Huntsville Pony TOO GM Dane Hansen was a founding father of the PANDA DJ association and an uber-successful DJ for 26 years — 14 of those at high-volume Las Vegas and South Florida clubs. Hansen won ED’s 2018 Employee of the Year Award and has been nominated for numerous other awards.
ED Magazine’s Larry Kaplan spoke with Hansen about his years in the industry and why he became a GM and now considers the Pony Nation home.
ED: What led you to leave a thriving DJ career to become a GM and ultimately a Pony club GM in Alabama?
HANSEN: The DJ thing takes a toll. After 26 years, I felt much of my input wasn’t being heard, and it was time to leave the industry or reinvent myself into another job.
ED: How do Pony clubs different from your previous employers?
HANSEN: It’s truly a family. That sounds like a cliché, but Jerry genuinely cares about his people, and it shows. He meets everybody, knows everybody’s name, and shakes everybody’s hand. Take care of your people, and they’ll take care of you. Jerry goes above and beyond to show he cares about and is accessible to everyone in the club, from top to bottom. And that goes a long way to me. I’ve never in my life worked for anybody like him.
It’s not just with Jerry; Pony club managers know each other, and we all talk and network. We’re becoming friends; we look out for each other and send each other girls. It’s a growing family. And with every club Jerry buys, it just gets bigger and bigger.
The Pony clubs are the opposite of Vegas, where you’re just hustled through the process. For example, in my 13 years at one Vegas club, the owner and GM rarely called me by my name; it was “Hey DJ” or similar. They didn’t want to be friends or even get to know you.
ED: How has all your time as a club DJ helped you to better understand and interact with entertainers?
HANSEN: I think each club employee should briefly do every job in the club to appreciate the other aspects. I’ve also been a floor host and a bartender. I’ve seen so many different angles from the DJ booth — the best vantage point in most clubs. You see what everybody’s doing, but nobody’s noticing you because you’re supposed to watch the crowd.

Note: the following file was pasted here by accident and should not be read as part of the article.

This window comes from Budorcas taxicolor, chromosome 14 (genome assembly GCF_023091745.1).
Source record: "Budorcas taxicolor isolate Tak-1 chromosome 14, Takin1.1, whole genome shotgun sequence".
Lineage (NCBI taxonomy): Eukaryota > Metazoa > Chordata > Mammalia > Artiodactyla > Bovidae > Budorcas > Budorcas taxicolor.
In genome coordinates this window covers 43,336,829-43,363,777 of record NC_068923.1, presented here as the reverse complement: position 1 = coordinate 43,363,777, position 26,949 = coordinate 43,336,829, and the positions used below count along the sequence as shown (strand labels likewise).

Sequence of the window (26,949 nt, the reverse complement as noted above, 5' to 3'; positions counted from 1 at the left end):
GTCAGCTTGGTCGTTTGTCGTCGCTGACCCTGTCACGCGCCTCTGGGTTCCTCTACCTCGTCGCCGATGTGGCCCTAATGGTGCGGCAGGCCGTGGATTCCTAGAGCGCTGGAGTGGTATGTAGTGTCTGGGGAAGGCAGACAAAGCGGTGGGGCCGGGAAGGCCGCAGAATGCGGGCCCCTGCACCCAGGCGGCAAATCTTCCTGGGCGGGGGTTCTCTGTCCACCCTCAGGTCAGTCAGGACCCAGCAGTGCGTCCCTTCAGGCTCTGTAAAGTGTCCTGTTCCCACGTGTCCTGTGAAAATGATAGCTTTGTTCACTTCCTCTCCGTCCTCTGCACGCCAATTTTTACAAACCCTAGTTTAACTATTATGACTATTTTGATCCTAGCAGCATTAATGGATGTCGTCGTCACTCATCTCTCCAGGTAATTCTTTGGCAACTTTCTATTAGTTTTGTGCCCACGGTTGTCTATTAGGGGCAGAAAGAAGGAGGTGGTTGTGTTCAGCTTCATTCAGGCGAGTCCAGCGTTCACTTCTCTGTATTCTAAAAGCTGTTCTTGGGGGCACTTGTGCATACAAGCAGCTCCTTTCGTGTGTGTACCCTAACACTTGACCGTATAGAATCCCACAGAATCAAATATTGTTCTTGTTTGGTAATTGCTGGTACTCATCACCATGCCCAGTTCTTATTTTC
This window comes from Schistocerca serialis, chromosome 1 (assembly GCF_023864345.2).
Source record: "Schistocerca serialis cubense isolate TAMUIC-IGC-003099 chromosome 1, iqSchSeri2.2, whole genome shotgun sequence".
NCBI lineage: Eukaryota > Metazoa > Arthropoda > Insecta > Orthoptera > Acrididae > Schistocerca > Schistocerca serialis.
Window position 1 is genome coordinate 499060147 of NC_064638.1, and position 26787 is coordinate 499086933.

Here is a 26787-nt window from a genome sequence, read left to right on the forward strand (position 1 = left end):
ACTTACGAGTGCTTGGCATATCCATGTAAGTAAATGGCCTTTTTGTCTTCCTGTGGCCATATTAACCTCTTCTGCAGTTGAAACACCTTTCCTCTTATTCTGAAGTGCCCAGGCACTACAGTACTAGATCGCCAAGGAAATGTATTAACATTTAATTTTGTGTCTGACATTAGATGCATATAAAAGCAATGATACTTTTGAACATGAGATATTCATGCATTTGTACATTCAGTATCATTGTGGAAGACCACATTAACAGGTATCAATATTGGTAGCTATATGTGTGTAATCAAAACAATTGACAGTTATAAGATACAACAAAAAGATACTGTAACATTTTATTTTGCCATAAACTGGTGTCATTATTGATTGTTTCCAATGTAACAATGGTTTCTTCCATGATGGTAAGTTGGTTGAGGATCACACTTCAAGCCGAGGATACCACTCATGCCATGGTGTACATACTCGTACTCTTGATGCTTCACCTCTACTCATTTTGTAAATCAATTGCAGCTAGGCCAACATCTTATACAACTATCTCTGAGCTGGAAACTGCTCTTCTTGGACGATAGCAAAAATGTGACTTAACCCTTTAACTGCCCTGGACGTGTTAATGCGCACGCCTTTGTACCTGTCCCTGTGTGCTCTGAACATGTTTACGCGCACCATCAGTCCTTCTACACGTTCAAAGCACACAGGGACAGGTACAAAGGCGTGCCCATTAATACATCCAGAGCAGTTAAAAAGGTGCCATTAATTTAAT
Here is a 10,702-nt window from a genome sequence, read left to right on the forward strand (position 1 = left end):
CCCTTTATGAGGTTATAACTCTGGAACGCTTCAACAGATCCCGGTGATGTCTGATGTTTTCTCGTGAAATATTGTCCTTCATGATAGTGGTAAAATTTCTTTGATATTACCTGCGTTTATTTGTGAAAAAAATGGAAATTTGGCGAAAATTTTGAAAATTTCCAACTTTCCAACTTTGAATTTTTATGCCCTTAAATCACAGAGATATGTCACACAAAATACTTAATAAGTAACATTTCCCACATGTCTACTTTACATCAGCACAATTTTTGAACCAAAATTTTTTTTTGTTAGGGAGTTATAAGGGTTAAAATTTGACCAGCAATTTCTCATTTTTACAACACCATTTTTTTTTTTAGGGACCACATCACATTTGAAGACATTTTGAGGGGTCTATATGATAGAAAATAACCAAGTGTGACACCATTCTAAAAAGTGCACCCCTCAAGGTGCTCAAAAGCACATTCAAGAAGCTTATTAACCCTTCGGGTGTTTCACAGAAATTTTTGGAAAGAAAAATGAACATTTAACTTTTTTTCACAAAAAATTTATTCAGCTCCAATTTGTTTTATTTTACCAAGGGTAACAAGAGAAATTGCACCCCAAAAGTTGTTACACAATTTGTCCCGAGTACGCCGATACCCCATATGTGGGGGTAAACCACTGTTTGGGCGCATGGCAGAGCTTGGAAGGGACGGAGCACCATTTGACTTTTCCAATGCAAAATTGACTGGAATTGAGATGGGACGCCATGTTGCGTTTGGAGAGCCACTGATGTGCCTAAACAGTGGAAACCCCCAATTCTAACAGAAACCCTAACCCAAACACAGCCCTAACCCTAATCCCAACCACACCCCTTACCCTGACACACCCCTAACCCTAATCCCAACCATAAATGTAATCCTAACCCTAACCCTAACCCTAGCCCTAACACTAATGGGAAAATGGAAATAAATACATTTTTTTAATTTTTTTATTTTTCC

With the girls, you’re their therapist. You hear about their families, kids, stories, everything good and bad. It’s softened me and enabled more appreciation and patience with them than if I’d just transitioned from being a restaurant manager and was trying to manage them.
There are so many different personalities, then add alcohol and the constant rejection they get; seven to eight out of ten times, they’ll hear “No”; it’s a hard job. The most successful girls have tough skins.
“Jerry goes above and beyond to show he cares about and is accessible to everyone in the club, from top to bottom. and that goes a long way to me. I’ve never in my life worked for anyone like him.” — Dane Hansen
ED: How much autonomy do you have with Pony compared to other previous owners?
HANSEN: It’s day and night. Jerry allows me to run with his club like it’s mine. I can call him any time with issues or take ideas to him. He’s willing to try new things and gives me enough opportunity to succeed or fail. He doesn’t micromanage, but he always knows what’s happening.
ED: How do the Pony clubs differ from the higher-end clubs where you previously worked?
HANSEN: They’re more inclusive, more like local bars. People are comfortable because they don’t feel they’ll get ripped off when they walk in. Vegas was a whole different dynamic with people only being there two or three days, People go there with a set amount to spend, and you wanted them to spend all of that in your club. Here it’s different; you can’t drain their wallets because you want them back every day. You need more hospitality in these clubs. The way girls are with their regulars and customers is a whole different teaching aspect as far as how to sell.
With a less transient customer base, you can do daily promotions that work if you continue them over time. It becomes a habit people start looking forward to, and it’s more fun and more challenging to come up with new ideas to get people in.
Take care of your people, and don’t stop learning. Choose your battles wisely; not everything is worth arguing about. — Dane Hansen
ED: Tell me about PANDA and what it’s done for DJs and the industry.
HANSEN: Instantly, it’s a connection. It’s given a bunch of like-minded DJs a place to go and talk about things that others couldn’t relate to. It’s a big group now, with this EXPO marking PANDA’s 10th anniversary. It’s quite an accomplishment for everybody involved, and I’m delighted DJs have a place to go. I think it’s given a lot of people some hope. When you explain what you do for a living, it’s not so embarrassing anymore because lots of us have become relatively successful doing this, and it can be a career if you do it correctly. I think it’s proven that DJs are essential to the industry.
ED: What’s one aspect of your job as a GM that’s an unexpected obligation or responsibility you wouldn’t have fathomed before becoming a GM?
HANSEN: Oh, man, being a father figure to so many. Because it seems like I have a bunch of kids now, I’m very protective of my flock. And I don’t think that’s an obligation, but it feels like a responsibility to me. These girls are the only reason we have jobs. So I try to go out of my way to ensure that we take care of them.
ED: If you had other clubs’ GMs in a room and could share some advice, what would you like to tell them?
HANSEN: Take care of your people, and don’t stop learning. Choose your battles wisely; not everything is worth arguing about.
Larry Kaplan has for 21 years been the Legal Correspondent for ED Publications. In addition, Mr. Kaplan is a business broker in the sale and purchase of adult nightclubs and adult retail stores and the Executive Director of the ACE of Michigan adult nightclub state trade association. Contact Larry Kaplan at 313-815-3311 or email firstname.lastname@example.org.